Using AC With LEDs (Part 4) - the New Technologies





Introduction: Using AC With LEDs (Part 4) - the New Technologies

Some of the roadblocks in general acceptance of LED in the home has been the relative high cost per lumen and the complicated and clumsy power conversion systems.

In recent months, a number of new developments promises to bring us a step closer to a LED-powered world.

Taking its cue from the ATX system which powers our computers, a new line of "Green-mode" adapters will convert any voltage from 100v to 240v, AC or DC, to run combinations of 1- or 3-watt LEDs in numbers from 1 to 7. These modules are under 1" in length and can actually be inserted inside the base of a household light-bulb.

Here, I've chosen a conversion module designed to power a single 3-watt LED at about 700mA, but have attached it to 8 x 100-milliAmp "Superflux" LEDs in parallel, which allows me to simplify heat-sinking and light dispersion.

The entire assembly can fit on a board 1.5" on each side.

Step 1:

The module can be obtained here for about US $3.00 in single quantities, shipping included.

The 3-watt design means that there is no voltage over 5-volts on any of the LEDs, and they are completely isolated from the mains.

The large "MHX" capacitor seen in the images is used to filter the input, so its wire leads do carry high voltage. Cover them with electrical tape to be safe.

The "Green-mode" design rectifies and smooths out the mains voltage and uses it to drive an oscillator at about 100KHz. This square-wave is applied to a small flyback transformer which converts it to a much lower voltage . The currents in and out and the temperature are measured 100000 times a second and the oscillator is turned off until proper operation is restored.

Step 2: The LEDs

The LEDs I'm using here are 100mA (so called 0.5-watt) "Superflux" or "Piranha" LEDs. You can get them here.

They are able to handle this power without over-heating because cooling fins are built-in under every module.

The close-up shows sets of gold wires which go through the phosphor into 3 over-sized LED devices. Under low power, the separate diodes can be seen.

Step 3: Construction

Construction is very simple - I used a small (2" x 2") piece of perf-board. Connect all the LED Anodes (+) together, then to the Red wire of the module. Do the same thing for the Cathodes (-) and attach to the other (white) wire.

The remaining white wires are attached to AC-mains.

Step 4: The Light

I took this uncorrected composite with the white-balance set to "daylight". On the left is with a 50-watt halogen, and on the right, what it looks like with our 3-watt LED "bulb". The last picture is the same view with the LED light on the left.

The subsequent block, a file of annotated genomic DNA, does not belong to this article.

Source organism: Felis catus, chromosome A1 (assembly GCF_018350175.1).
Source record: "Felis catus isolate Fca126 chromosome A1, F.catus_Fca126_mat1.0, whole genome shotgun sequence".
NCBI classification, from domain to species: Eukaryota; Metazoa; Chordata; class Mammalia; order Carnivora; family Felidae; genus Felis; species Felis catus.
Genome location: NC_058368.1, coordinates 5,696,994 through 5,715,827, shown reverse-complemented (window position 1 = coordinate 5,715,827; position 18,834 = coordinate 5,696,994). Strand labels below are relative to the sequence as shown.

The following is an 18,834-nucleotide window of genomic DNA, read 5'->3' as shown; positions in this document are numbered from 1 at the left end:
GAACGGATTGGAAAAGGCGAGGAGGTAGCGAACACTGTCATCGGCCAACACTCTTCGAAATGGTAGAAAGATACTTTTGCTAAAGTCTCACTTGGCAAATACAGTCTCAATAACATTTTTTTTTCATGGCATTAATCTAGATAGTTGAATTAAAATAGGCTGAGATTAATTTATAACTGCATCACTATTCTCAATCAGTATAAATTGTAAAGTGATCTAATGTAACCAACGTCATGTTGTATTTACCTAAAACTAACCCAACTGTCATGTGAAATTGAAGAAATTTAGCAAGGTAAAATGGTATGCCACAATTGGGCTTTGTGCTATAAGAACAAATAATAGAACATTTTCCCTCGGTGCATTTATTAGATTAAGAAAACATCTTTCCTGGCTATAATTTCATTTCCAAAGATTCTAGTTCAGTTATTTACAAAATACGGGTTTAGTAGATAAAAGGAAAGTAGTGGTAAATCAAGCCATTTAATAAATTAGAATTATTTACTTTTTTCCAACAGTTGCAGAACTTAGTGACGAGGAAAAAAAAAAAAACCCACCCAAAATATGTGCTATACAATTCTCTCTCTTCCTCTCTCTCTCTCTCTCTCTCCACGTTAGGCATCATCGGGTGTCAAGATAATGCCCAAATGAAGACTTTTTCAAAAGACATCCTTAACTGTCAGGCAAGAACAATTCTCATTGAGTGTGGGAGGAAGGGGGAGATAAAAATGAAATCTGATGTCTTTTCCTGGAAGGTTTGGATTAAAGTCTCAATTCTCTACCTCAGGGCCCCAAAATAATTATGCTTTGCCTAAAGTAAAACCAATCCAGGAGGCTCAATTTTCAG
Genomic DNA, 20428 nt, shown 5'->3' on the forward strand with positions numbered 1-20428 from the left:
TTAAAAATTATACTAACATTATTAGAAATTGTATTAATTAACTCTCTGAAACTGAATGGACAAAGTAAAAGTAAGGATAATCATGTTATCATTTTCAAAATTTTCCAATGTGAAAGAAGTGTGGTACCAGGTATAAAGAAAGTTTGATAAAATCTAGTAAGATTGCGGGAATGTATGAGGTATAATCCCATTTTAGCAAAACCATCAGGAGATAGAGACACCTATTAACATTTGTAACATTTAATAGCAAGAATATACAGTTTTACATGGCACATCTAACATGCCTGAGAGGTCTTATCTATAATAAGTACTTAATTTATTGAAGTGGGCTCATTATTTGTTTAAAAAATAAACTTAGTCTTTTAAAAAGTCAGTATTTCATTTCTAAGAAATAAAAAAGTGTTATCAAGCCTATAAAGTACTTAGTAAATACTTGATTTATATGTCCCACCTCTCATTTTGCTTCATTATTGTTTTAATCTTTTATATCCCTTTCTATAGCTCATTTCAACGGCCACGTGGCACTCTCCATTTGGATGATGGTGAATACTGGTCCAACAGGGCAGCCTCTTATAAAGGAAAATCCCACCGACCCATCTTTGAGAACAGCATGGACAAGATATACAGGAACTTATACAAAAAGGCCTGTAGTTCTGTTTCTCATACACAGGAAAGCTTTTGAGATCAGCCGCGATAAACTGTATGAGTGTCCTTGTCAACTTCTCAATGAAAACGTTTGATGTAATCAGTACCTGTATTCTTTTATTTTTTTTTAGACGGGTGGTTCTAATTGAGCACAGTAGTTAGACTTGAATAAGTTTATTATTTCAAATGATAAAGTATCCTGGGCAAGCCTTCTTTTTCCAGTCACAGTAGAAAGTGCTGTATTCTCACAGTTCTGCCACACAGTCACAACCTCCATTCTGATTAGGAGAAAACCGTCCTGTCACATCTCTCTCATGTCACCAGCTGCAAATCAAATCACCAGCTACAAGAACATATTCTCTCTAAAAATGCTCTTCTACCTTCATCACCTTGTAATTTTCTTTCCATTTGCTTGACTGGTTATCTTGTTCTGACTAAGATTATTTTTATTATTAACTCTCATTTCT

Although seemingly very blue, the LED light's spectrum is almost identical to noon-day sunlight, and is what our eyes see best with. As an experiment, cover half of the picture with a piece of paper and see how fast your eyes adjust to the different light spectrum.

Step 5: Another Lighting Test

And here, the first picture under a 15-W fluorescent.

The second with the 3-watter, using the same exposure.

Step 6: Other Options

This commercial unit, also featuring 3-watts of power, costs US $20.00.
However, the beam pattern is definitely Spot, so room lighting is not its strong point.

Ours can be built in an hour or so, for about $10 in parts.
And it provides soft, even lighting for the entire area.

Again, exposures are identical, uncorrected and set for 'daylight'.

This is a continuation of my "Using AC with LEDs series", see my previous articles for background on this technology. Part 1, part 2 and part 3.

More information about constructing LED circuits can be found on my website here.



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    Hi qs can I know if I am using 3x3W LED driver constant current at 600mA. How many superflux LED do I need and how to layout them. Thanks.


    Usually, for 3*3W units, you need to have 30-35 parallel strings of 3 or 4 20mA white LEDs in series, or about 120 pieces. For red and amber, you will need even more, 6 in series. Note that all LED strings must be identical and preferably from the same manufacturer/batch.

    To be safe, use the specified output voltage range and divide it by 3.3v (use 2.2v for IR, red, yellow and orange). Round it up to get the minimum number of LEDs to connect in SERIES. Then take the output current and divide it by the operating current through each LED. It is advisable to use 15mA for multiple LED setups like this, and to maximize the higher efficiencies of the LEDs at this current.

    Note that with 120 LEDs, you can direct drive off mains. For 110v, just connect 2 rows of 60 in opposing polarities. For 220-240v, a simple bridge using four 1N4002 will drive an entire chain of 120.

    please provide the designing details

    Stupid Q # 362 ....I want to build some of these, but want to use them in existing 115 VAC lights, regular, not floods there a screw type base that I could use for this project?

    Is there a reason you went with 8 LEDs instead of 6 or 7 seeing as the output from the driver is 650 - 700 mA?


    Better esthetics? :)

    Seriously, the lumen/watt output of LEDs go down the harder you drive them - a complete reversal to what we've learned with incandescent bulbs.

    So, not only would 8 LEDs allow me to run things a bit cooler, it actually produces a tiny bit more light than 7 LEDs would!

    I want to drive 80 x 100-milliAmp "Superflux" LEDs in parallel. Do you know if DX has a driver for that? Also, any suggestions on all parallel or series-parallel is appreciated.


    If you are particular as to the exact number of LEDs, a far simpler (and efficient way is to hook 50 to 65 of them in series and put them on a rectified AC source. If you are on 220-240v AC, then you can direct drive 100 to 120 of them. See my previous 'ible here: